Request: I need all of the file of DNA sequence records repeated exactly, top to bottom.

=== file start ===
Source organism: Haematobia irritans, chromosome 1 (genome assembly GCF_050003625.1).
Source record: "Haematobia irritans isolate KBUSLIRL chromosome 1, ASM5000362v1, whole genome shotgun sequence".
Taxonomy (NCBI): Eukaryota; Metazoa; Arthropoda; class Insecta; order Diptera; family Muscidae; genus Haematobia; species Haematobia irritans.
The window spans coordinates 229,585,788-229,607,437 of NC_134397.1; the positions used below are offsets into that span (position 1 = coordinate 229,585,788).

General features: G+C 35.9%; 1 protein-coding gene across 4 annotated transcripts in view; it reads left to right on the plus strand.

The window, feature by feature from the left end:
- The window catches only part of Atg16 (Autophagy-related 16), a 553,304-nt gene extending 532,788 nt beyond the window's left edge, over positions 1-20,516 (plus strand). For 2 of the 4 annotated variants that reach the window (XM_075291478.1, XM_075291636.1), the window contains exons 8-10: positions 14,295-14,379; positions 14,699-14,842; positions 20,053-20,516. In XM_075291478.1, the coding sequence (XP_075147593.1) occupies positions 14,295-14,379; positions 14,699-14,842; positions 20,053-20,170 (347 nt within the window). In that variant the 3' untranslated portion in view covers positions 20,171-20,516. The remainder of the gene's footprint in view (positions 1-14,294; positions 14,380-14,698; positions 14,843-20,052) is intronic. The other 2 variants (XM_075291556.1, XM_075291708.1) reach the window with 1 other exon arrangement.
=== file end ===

Source organism: Haematobia irritans, chromosome 1 (genome assembly GCF_050003625.1).
Source record: "Haematobia irritans isolate KBUSLIRL chromosome 1, ASM5000362v1, whole genome shotgun sequence".
Taxonomy (NCBI): Eukaryota; Metazoa; Arthropoda; class Insecta; order Diptera; family Muscidae; genus Haematobia; species Haematobia irritans.
The window spans coordinates 229,585,788-229,607,437 of NC_134397.1; the positions used below are offsets into that span (position 1 = coordinate 229,585,788).

General features: G+C 35.9%; 1 protein-coding gene across 4 annotated transcripts in view; it reads left to right on the plus strand.

The window, feature by feature from the left end:
- The window catches only part of Atg16 (Autophagy-related 16), a 553,304-nt gene extending 532,788 nt beyond the window's left edge, over positions 1-20,516 (plus strand). For 2 of the 4 annotated variants that reach the window (XM_075291478.1, XM_075291636.1), the window contains exons 8-10: positions 14,295-14,379; positions 14,699-14,842; positions 20,053-20,516. In XM_075291478.1, the coding sequence (XP_075147593.1) occupies positions 14,295-14,379; positions 14,699-14,842; positions 20,053-20,170 (347 nt within the window). In that variant the 3' untranslated portion in view covers positions 20,171-20,516. The remainder of the gene's footprint in view (positions 1-14,294; positions 14,380-14,698; positions 14,843-20,052) is intronic. The other 2 variants (XM_075291556.1, XM_075291708.1) reach the window with 1 other exon arrangement.